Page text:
The Untold Truth Of Mongolian Beef

Mongolian beef is a popular choice for many of those who at Chinese restaurants can't quite handle the spice of dishes like Mapo Tofu or Kung Pao Chicken. Its sweetness appeals to kids and even adventurous eaters tend to view it as a comfort food. The dish is made of flank steak, a lean (albeit sometimes chewy) cut of beef, with a marinade of brown sugar, soy sauce, ginger, and garlic (via Dinner Then Dessert). The chewiness can be mitigated by slicing the steak thin enough.

The dish is stir-fried at an extremely high temperature, typically around 500 degrees Fahrenheit, which causes the brown sugar in the marinade to caramelize along with the rest of the ingredients. Perhaps the telltale sign of this dish is the green onions or scallions added at the end. Variations on the dish can include mushrooms, broccoli, or cabbage (via This One Vs. That One).

Taiwanese beginnings

The name is somewhat misleading, as this dish doesn't come from Mongolia at all, but is instead a Chinese-Taiwanese creation. Since its introduction to the United States, where it's served atop steamed rice or fried glass noodles, it's become popular in America as well (via Devour Asia). The "Mongolian" aspect of the name was attributed to the dish because the dish was invented at Mongolian barbecue restaurants in Taiwan, where they first sprung up.

But Mongolian barbecue isn't Mongolian at all, and the restaurant concept was invented by a restaurateur named Wu Zhaonan in Taiwan in the 1950s (via Oola). The concept of being able to choose your own meats, vegetables, and sauces and have them all stir-fried together and presented in a bowl was a hit with diners who enjoyed the variety and power they had to create their own meal rather than having a chef do so for them. The ingredients in Mongolian beef were one of the popular combinations often cooked up at these restaurants.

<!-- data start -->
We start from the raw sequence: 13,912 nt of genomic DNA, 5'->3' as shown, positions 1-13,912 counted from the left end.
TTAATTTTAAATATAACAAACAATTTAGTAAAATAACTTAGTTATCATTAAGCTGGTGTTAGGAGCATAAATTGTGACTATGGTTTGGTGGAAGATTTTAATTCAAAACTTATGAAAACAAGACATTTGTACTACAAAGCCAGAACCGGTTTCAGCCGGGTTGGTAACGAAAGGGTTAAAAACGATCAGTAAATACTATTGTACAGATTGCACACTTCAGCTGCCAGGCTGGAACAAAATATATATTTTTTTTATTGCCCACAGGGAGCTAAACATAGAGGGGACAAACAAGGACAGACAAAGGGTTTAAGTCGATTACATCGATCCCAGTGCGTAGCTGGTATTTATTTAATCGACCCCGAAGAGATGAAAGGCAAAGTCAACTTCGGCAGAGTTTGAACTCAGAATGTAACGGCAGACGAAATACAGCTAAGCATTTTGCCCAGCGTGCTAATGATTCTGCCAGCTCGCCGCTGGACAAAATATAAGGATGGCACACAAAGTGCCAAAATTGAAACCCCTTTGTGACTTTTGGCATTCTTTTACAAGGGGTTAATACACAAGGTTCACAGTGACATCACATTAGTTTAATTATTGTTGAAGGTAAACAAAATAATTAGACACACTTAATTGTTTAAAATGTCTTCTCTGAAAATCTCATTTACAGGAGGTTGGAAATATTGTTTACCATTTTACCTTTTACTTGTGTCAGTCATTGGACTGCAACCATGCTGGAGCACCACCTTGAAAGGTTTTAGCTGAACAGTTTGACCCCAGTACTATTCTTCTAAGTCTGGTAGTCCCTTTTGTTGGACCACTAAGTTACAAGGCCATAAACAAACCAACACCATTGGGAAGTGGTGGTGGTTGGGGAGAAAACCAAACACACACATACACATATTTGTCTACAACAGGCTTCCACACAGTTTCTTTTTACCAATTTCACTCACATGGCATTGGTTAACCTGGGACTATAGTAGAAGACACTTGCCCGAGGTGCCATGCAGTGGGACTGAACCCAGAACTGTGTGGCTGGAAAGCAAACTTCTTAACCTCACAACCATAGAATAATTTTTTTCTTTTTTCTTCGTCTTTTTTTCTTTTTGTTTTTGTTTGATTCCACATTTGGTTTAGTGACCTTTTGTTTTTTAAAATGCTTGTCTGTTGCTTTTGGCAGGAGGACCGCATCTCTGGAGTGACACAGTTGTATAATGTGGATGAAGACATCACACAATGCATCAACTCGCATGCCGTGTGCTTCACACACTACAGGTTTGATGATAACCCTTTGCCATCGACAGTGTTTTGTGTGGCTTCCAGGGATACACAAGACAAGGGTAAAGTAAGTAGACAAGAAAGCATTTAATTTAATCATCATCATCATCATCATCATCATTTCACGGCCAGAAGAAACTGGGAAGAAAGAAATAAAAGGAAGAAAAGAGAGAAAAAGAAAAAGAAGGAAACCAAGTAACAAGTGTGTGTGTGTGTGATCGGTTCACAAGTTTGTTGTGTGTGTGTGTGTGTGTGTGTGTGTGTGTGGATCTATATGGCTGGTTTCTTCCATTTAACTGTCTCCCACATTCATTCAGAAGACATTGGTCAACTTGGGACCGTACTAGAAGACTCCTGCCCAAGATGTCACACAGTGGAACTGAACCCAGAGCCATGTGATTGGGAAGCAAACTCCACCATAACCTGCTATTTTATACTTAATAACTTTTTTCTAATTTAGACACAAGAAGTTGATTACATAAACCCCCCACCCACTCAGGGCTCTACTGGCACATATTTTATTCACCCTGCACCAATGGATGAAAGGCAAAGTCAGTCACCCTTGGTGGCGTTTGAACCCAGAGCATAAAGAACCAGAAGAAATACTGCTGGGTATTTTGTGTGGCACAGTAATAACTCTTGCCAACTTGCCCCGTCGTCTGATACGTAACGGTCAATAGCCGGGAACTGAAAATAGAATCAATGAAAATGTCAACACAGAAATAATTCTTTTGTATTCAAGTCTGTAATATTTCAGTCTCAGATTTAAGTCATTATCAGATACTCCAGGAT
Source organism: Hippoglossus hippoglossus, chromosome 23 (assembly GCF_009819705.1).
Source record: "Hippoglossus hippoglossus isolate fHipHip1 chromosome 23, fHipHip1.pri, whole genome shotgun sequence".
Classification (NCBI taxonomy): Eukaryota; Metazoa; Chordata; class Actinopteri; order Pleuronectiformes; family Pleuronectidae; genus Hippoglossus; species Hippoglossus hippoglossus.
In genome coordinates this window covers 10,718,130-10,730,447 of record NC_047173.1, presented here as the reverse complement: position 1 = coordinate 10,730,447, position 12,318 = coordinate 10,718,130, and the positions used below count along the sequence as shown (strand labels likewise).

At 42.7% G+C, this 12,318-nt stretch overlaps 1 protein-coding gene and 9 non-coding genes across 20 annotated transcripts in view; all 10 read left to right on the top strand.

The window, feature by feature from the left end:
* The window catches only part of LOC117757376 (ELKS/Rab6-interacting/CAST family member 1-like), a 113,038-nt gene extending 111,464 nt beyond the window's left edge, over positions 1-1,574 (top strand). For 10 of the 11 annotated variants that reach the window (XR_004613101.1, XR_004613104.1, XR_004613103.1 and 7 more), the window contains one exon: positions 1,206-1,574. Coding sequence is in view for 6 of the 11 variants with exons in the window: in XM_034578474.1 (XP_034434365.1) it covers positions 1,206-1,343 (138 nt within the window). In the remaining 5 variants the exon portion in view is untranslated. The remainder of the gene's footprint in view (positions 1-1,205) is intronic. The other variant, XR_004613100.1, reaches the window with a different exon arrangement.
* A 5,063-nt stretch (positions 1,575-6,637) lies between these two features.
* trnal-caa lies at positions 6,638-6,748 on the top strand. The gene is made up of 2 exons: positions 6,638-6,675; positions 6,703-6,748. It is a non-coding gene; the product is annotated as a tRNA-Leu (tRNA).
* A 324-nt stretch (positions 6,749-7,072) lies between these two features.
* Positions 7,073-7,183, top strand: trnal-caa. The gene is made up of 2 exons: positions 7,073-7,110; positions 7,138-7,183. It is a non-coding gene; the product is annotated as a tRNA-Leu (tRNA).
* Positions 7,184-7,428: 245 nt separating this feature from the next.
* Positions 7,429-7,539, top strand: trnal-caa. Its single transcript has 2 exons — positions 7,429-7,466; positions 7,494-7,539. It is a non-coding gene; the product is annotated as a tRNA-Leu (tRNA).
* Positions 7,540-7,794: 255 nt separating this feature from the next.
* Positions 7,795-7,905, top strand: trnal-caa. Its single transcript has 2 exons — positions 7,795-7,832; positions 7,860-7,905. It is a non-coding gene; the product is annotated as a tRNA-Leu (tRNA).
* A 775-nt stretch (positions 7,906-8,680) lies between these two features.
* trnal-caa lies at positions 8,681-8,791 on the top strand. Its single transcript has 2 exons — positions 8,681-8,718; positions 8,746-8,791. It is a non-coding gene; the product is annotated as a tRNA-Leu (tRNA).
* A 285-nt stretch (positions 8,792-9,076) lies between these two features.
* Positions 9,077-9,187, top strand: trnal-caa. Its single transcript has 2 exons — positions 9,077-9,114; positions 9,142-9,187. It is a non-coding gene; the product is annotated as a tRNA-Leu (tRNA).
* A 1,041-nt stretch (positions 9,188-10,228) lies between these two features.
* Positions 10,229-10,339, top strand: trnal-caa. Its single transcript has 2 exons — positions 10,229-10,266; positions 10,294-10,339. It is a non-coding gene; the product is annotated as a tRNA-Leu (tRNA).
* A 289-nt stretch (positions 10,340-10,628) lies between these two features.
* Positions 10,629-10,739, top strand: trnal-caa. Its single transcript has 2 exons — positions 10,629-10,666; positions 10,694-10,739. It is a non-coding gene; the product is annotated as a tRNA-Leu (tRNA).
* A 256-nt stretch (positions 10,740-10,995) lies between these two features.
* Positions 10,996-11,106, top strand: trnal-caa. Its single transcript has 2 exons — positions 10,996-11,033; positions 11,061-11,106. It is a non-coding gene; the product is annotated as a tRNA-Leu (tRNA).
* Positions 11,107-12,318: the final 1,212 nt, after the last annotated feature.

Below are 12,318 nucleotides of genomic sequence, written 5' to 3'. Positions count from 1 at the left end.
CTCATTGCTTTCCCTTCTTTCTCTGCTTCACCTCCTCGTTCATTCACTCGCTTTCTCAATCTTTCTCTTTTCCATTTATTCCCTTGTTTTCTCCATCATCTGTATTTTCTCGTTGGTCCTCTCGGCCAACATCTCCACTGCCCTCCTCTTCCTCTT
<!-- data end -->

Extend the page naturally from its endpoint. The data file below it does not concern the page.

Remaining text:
True Mongolian foods

The concept of referring to a restaurant as "Mongolian" in China helped to lend an air of exoticness to the establishment. The Mongolian barbecue restaurants that sprung up at the time were also influenced greatly by Japanese teppanyaki restaurants, where meats, vegetables, and sauces are stir-fried together on a hot griddle, so although various aspects of Mongolian beef are influenced by a number of different countries in Asia, Mongolia isn't one of them.

True Mongolian food, on the other hand, consists of significant amounts of yak milk products such as yak milk cheese and yak milk kefir (via Taste Atlas). Borts, a jerky made of beef, goat, or camel meat is popular as a way to keep meat readily available during the brutally cold winters. Dumplings, soups, stews, and other dishes made predominantly with meat and root vegetables are commonplace, but nothing which remotely resembles Mongolian beef.